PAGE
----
As campaign staffers, reporters, and cable news fans recover from their Pennsylvania Primary hangover today (because Yuenglings and shots of Crown Royal do not mix well together), there is no rest for the weary as the political universe quickly shifts to Indiana and North Carolina.
Both states boast of strong basketball traditions and both are about to enjoy 13 days of non-stop campaign action as Hillary Clinton and Barack Obama battle for the 72 delegates in Indiana and 115 delegates in North Carolina.
Clinton is sporting the post-victory glow and is doing her best Kelly Slater, riding the wave of her 10 point victory in Pennsylvania to a boffo 24 hours of fundraising and an additional superdelegate.
In her victory speech in Philadelphia last night, Clinton did not play coy in her plea for donations.
"We can only keep winning if we can keep competing with an opponent who outspends us so massively. So, I hope you'll go to HillaryClinton.com and show your support tonight because the future of this campaign is in your hands."
Looks like the sales pitch worked.
ABC News' Kate Snow reports that Clinton campaign officials said today that they have raised $10 million online since the announcement of her Pennsylvania victory on Tuesday night and have brought around 50,000 new donors on board.
This is the campaign's best fundraising day yet and helps to back up their claims that the "tide is turning" after Tuesday's win and that her support remains strong.
On the campaign's largest conference call of fundraisers ever, Clinton asked the 3,100 supporters listening in to pony up and "max out" their donations if they have not already done so, Snow reports.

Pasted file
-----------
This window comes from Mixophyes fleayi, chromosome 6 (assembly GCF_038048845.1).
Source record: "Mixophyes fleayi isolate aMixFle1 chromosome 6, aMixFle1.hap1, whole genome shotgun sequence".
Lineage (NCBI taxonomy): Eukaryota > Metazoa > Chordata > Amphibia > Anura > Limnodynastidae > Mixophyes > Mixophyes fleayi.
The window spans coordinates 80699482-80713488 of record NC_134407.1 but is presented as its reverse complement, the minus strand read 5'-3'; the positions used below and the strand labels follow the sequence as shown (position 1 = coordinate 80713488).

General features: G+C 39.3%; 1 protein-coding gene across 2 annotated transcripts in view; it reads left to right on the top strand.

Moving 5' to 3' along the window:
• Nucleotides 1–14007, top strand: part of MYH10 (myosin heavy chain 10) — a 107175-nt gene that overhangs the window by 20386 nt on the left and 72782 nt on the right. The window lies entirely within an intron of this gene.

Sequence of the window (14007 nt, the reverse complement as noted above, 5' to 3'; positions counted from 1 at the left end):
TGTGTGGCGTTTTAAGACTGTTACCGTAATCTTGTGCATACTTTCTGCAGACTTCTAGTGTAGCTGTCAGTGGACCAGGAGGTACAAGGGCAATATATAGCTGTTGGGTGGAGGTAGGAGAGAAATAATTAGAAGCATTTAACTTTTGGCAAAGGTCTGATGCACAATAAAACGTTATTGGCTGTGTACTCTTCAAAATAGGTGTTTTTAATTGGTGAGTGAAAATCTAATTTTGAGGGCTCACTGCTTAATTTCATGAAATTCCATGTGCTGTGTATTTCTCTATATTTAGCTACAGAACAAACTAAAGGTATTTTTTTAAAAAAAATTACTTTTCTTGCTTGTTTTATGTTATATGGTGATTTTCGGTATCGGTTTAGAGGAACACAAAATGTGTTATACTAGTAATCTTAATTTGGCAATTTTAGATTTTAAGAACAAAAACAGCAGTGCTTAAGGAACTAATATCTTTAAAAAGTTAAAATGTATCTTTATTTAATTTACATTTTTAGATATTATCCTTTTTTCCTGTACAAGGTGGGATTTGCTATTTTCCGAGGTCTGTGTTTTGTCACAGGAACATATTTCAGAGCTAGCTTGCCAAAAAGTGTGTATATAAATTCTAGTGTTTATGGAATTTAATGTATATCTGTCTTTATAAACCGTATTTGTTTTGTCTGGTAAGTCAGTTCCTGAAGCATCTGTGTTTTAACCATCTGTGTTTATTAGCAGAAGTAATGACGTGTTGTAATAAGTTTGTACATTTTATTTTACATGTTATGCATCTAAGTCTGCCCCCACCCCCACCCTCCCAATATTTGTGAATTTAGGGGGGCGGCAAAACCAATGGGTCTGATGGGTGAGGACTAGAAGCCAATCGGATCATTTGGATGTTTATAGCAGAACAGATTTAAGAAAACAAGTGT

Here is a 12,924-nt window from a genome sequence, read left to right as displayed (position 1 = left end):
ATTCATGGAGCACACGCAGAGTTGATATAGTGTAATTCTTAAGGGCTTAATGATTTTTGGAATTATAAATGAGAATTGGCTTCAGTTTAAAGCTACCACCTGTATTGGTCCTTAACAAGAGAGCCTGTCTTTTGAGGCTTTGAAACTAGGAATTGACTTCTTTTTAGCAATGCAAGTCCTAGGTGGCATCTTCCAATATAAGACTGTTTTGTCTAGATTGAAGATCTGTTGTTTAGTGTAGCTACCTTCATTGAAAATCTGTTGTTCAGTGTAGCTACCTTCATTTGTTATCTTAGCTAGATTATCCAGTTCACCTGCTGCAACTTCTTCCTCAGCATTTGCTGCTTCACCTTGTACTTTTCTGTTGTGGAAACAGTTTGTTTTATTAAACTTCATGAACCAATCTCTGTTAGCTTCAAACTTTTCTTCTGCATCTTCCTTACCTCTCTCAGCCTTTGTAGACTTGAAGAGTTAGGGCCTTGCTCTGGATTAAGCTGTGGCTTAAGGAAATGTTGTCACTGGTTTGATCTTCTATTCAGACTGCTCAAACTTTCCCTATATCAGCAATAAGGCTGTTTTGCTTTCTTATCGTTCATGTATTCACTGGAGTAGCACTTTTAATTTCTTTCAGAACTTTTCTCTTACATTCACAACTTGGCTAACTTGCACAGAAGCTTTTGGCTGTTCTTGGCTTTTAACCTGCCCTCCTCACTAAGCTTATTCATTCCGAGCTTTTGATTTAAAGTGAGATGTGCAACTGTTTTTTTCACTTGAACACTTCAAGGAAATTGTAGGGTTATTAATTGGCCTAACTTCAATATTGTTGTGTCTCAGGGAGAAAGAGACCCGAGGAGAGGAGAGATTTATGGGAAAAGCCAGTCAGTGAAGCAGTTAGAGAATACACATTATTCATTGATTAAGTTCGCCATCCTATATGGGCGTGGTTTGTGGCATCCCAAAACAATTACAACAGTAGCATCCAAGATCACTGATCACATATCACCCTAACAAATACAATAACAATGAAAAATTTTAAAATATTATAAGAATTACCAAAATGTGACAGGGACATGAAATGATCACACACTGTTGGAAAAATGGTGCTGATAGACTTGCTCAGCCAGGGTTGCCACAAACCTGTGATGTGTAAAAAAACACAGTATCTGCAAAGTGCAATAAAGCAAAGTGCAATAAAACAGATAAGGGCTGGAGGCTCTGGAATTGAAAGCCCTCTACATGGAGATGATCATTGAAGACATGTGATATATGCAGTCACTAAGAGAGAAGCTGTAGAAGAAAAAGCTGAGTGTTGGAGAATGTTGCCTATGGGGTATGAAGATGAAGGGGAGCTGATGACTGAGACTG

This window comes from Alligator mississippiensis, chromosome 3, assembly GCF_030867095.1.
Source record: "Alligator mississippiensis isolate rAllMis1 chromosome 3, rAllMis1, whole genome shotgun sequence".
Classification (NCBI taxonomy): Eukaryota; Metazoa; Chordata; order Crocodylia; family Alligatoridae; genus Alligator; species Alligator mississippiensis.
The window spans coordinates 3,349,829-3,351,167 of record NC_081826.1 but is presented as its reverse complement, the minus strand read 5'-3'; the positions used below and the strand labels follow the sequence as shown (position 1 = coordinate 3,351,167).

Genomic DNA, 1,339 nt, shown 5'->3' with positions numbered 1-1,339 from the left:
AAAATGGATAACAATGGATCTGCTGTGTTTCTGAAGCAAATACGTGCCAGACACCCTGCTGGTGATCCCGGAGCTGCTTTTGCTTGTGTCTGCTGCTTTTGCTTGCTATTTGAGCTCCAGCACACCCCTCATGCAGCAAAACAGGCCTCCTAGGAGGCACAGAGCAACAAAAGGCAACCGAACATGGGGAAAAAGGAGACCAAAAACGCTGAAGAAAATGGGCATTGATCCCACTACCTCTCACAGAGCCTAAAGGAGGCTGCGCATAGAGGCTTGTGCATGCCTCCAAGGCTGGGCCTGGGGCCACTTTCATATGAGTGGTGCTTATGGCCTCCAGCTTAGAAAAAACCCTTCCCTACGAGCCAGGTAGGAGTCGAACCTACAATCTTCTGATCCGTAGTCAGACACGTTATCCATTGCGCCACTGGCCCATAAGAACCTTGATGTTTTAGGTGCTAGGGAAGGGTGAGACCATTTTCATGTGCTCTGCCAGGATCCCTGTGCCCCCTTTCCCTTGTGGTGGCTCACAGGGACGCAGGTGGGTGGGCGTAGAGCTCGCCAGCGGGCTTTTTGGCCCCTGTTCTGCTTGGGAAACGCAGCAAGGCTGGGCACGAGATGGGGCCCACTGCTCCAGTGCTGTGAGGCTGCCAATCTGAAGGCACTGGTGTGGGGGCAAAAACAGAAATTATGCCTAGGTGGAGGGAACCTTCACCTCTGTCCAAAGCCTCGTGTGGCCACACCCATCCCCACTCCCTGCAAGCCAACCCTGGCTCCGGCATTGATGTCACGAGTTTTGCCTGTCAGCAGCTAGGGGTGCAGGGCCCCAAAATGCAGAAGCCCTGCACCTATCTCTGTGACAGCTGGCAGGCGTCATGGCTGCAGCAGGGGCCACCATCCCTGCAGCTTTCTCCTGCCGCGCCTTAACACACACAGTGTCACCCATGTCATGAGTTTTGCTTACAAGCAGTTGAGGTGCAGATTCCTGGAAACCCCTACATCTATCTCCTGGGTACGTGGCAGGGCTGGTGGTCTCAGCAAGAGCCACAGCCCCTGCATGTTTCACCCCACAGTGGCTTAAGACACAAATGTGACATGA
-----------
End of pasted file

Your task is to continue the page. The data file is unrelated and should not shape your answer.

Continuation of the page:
"We have to raise a lot of money," Clinton said. "I can't do this without your help…I know you understand this, but boy is it a tremendous hill to climb."
Blue Dog Democrat John Tanner of Tennessee has announced his endorsement of Clinton, which balances Obama's endorsement this morning from Oklahoma Gov. Brad Henry. Based on ABC News' delegate estimate, Clinton has dug herself out of her post-Feb. 5 superdelegate hole. Tanner's endorsement is her 12th since Super Tuesday, which negates the 12 superdelegates she lost in that same time period. Obama has 81 superdelegates since Feb. 5
Money and superdelegates are the two keys for Clinton going forward in this race – she needs money to compete in the critical states of North Carolina and Indiana and she needs superdelegates to start swinging her way, or at least hold off from endorsing Obama until all the states have voted on June 3.
Clinton started April at a huge cash disadvantage ($9 million in cash on hand compared to $42 million for Obama) and that resulted in her being greatly outspent in Pennsylvania. In spite of that, she was able to pull out the win, but she also started the six week marathon to April 22 ahead by double digits in almost every poll. Clinton does not enjoy similar margins in Indiana and/or North Carolina so money will become a bigger factor if she wants to stay close with Obama in advertising and the ground game.
There are nine contests remaining and 408 pledged delegates in play. More than 200 superdelegates are still uncommitted and it is not likely there will be a flood of endorsements in the next two weeks before Indiana and North Carolina, unless something huge pops up to change the dynamic of the race.